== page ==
Photo Credit: Jewish Press

Isaac Stern (1920-2001), one of the 20th century’s greatest instrumentalists, is best known as a violinist who struck the perfect balance between virtuosity and musicianship and built his reputation with a rich tone and emotional interpretive style. Passionate about a broad range of works extending to the full classical and Romantic repertory, he played as the guest soloist with every major orchestra in the world and his unique warm sound was captured in a vast discography that documented his prolific work.

Copy of Stern portrait by Yousuf Karsh, one of the greatest photographers of the 20th century and a recognized master of lighting.

Stern was world-renowned not only as a world-class musician but also as an influential teacher, speaker, humanitarian, American goodwill ambassador and worldwide cultural institution. He toured for the U.S.O. in World War II and in 1979 became the first American musician to tour China; From Mao to Mozart: Isaac Stern in China, a film about his China tour, won the 1981 Academy Award for best full-length documentary.


At the height of the Cold War, he became the first American musician to tour the Soviet Union (1956). As he memorably quipped, cultural exchanges between the U.S. and Soviet Russia were simple affairs: “They send us their Jews from Odessa, and [referring to himself] we send them our Jews from Odessa.” Stern also used his considerable influence to secure the release of Jews from the Soviet Union, and he played many benefit concerts to fund their resettlement in Israel and the United States.

Flyer: “S[ol] Hurok presents the Fabulous Fingers of Isaac Stern.” Hurok was opposed by many Jews, including notably R. Meir Kahane, who argued that his sponsorship of performances in Russia promoted Communist propaganda and was contrary to Jewish interests. Hurok was wounded in a 1972 bombing at his Manhattan office attributed to the JDL.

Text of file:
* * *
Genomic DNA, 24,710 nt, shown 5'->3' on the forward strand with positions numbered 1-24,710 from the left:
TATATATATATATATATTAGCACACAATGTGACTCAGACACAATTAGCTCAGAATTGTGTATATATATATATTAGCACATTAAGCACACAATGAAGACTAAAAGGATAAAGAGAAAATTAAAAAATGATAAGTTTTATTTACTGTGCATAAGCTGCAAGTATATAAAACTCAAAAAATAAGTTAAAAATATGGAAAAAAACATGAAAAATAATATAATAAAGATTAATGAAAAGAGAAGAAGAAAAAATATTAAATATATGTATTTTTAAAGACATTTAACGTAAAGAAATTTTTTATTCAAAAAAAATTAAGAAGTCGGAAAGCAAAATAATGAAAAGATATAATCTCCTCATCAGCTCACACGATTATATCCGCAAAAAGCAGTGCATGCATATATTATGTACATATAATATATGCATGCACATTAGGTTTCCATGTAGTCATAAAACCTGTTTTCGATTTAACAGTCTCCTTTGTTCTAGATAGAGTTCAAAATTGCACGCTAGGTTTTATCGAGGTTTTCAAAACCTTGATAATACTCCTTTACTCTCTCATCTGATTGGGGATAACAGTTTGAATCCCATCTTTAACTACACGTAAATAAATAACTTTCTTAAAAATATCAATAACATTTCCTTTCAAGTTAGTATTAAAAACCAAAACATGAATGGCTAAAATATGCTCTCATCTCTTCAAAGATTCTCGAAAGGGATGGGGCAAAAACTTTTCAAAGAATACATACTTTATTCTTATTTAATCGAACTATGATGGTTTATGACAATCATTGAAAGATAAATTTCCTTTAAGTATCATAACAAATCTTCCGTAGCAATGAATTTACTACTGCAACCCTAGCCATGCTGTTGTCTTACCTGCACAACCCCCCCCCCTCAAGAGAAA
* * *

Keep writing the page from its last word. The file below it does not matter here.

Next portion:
Stern played perhaps the leading role in convincing JFK, and later LBJ, to establish the National Arts Council. When arts support faced major cuts in 1970, he made an impassioned plea to Congress to maintain, and even increase, the funding because the United States was in danger of becoming “an industrial complex without a soul.” He also served as board chairman of the America-Israel Cultural Foundation and he founded and served as chair and as music director of the Jerusalem Music Center.

Though Stern maintained that he never personally experienced anti-Semitism – except one “small encounter, nothing serious” when his family was turned away from a hotel – anti-Semitism in general, and the Holocaust in particular, were deeply ingrained in his psyche; he would perform worldwide, but he was steadfast all his life in refusing to perform in Germany, the land of the Final Solution. Yet he generated great controversy when he agreed to perform in a Harlem Church that had refused to denounce Louis Farrakhan and his notorious anti-Semitism, notwithstanding that one-third of the Israel Philharmonic refused to play there.

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In the early 1960s, when relatively few soloists paid attention to chamber music, Stern teamed up with pianist Eugene Istomin and cellist Leonard Rose to perform and record as a trio, and he later undertook partnerships with flutist Jean-Pierre Rampal, cellist Yo-Yo Ma, pianist Emanuel Ax and several other musicians. Above and beyond his memorable concerts, some of which are discussed below, he taught master classes and nurtured an entire generation of violinists, including Yitzchak Perlman, Pinchas Zuckerman, and Shlomo Mintz.

Stern also became renowned in the classical music world for leading a successful campaign to save his beloved Carnegie Hall, where he had given more than 200 performances, from destruction. In 1960, after a Seder with New York Mayor Robert Wagner, he explained to the mayor that Carnegie Hall was not only important for New York City but, indeed, for the entire world, and he convinced him and the city to purchase the property – which it did, for five million dollars in city funds. In recognition of his Herculean effort to “save the Hall,” the main auditorium at Carnegie Hall is named for him.

Stern was not only a world-class virtuoso but also a warm and generous personality. He was a man who loved people and who was equally comfortable at Carnegie Hall and at the Carnegie Deli. His awards include the first Albert Schweitzer Award (1974); the Kennedy Center Honors Award (1984); six Grammy Awards, including a Lifetime Achievement Grammy Award (1987); and Israel’s Wolf Prize for service to humanity.